“We have other legislation that we’d like to support,” Gutierrez said. “The reality is, we’re in the month of October; it’ll probably be like, December when bills start to take shape.”
Research shows that cutting BAC — blood alcohol concentration — deters alcohol-related crashes.
“The meta-analysis of international studies on lowering the BAC limit in general found a 5 percent decline in non-fatal alcohol-related crashes, a 9.2 percent decline in fatal alcohol-related crashes from lowering the BAC from .10 to .08, and an 11.1 percent decline in fatal alcohol-related crashes from lowering the BAC to .05 or lower,” according to a 2017 report by J. Fell and M. Scherer in the journal Alcoholism: Clinical and Experimental Research. “The authors estimated that 1,790 lives would be saved each year if all states adopted a .05 BAC limit.”
A group of Brock parents — whose four daughters were killed when a drunk driver hit them head-on in 1998 — were able to successfully lobby to lower the BAC level while driving to .08. At the time of the incident, the BAC limit was .10 and the man who pleaded guilty, Ricky Carter, had a BAC level of .16.
The American Medical Association and the British Medical Association support a .05 BAC law.
Nichole Minard, general manager and partner of The Draft Bar in Huntsville, said she’s “neutral” on dialing down the limit, but has reservations about proprietors’ ability to monitor consumption.
“I have 150 people in here,” but only six waitresses and two bartenders to keep tabs on them, Minard said. “You don’t know when that person hits .08.”
Still, advocates for change call .05 BAC a reasonable limit.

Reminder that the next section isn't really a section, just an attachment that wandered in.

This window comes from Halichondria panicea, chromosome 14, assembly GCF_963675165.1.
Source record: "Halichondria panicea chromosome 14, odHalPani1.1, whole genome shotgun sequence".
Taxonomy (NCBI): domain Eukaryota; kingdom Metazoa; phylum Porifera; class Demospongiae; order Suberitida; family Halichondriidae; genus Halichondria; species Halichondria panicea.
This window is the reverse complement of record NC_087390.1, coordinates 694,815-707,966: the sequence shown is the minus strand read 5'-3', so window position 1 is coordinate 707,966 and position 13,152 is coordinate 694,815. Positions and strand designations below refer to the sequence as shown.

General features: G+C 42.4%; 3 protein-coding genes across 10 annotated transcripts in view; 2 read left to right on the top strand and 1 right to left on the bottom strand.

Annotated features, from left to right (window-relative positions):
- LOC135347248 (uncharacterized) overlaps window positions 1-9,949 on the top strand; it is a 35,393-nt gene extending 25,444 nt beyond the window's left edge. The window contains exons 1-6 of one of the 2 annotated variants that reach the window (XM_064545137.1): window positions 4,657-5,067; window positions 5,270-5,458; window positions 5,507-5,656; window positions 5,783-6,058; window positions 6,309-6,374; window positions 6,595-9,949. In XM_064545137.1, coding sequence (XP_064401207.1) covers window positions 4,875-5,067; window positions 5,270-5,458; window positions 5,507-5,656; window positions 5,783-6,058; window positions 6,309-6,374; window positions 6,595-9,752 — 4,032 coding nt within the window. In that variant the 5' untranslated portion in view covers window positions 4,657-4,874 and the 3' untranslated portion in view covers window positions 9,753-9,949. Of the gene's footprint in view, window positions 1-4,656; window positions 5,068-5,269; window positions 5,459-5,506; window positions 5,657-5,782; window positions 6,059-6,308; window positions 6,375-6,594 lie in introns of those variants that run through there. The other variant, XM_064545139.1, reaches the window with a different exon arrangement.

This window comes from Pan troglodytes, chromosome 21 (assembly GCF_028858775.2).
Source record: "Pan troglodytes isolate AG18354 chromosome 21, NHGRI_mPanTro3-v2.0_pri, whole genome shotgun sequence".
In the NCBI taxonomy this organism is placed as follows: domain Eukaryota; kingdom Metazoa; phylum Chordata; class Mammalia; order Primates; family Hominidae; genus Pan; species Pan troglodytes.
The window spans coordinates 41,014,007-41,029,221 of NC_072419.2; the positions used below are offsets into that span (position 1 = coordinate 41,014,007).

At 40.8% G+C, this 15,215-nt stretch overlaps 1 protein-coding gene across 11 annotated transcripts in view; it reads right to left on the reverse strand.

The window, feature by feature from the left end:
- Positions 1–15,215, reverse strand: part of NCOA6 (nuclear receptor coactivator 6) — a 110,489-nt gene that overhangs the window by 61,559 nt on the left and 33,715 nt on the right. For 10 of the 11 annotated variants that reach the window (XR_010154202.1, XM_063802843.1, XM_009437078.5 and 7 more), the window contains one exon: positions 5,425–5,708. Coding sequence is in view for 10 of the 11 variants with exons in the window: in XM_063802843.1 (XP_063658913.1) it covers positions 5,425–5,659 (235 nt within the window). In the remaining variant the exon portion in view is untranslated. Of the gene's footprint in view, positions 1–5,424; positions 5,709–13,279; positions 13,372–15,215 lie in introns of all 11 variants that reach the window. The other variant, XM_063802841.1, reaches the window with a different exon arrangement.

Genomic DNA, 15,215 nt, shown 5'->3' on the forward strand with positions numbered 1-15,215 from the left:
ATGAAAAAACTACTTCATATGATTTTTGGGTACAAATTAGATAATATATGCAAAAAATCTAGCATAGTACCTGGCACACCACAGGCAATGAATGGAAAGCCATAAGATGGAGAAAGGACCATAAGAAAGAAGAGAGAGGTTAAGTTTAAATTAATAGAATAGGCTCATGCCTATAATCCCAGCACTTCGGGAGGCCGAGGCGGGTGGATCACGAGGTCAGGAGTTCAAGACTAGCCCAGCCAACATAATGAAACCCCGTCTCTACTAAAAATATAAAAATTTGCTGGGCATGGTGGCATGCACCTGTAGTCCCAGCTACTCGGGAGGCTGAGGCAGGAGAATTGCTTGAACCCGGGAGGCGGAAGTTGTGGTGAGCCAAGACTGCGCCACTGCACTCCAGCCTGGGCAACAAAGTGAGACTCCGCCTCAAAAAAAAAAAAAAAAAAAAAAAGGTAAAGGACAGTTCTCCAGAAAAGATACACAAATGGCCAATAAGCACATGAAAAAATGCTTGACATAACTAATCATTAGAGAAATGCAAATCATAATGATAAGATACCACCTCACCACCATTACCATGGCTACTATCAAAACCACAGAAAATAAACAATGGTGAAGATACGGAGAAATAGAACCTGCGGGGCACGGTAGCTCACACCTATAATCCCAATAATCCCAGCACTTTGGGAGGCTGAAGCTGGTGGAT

“A .05 BAC is not a glass of wine or two with dinner,” Fell wrote in a summary of the research. “It takes at least four drinks for the average 170-pound male to exceed .05 BAC in two hours on an empty stomach (three drinks for the 137-pound female).
“The BAC level reached depends upon a person’s age, gender, weight, whether there is food in their stomach, and their metabolism rate. No matter how many drinks it takes to reach .05 BAC, people at this level are too impaired to drive safely.”
Several European nations use a .05 BAC limit, with nations such as Sweden, Norway, Japan and Russia putting the number at .02 BAC.
It’s been more than 15 years since the federal government incentivized states to adopt .08 BAC.
Federal legislation in 2000 tied highway construction funding to passing a .08 state law, with states that failed to implement .08 BAC by 2004 losing a percent of funding annually.
Texas cut the presumptive level for intoxication in DWIs as of September 1999 from .10 to .08, according to a Texas Paralegal Journal report.
As Allen Place, a Gatesville attorney and lobbyist for the Texas Criminal Defense Lawyers Association recalls, the state in earlier years set the limit at .15 BAC.
“It’s a political-science experiment,” as far as setting BAC limits, Place said. “In a 50-year history of Texas, it’s been reduced by over almost half.”
As for changing the limit, Place said “it takes time,” for such things to work their way through the Capitol.
“The (legislative) session is right around the corner,” Garson said. “If this is what Texans want, it would be really interesting to provide the data to an advocacy group.”
Weatherford Democrat reporter Autumn Owens contributed to this report.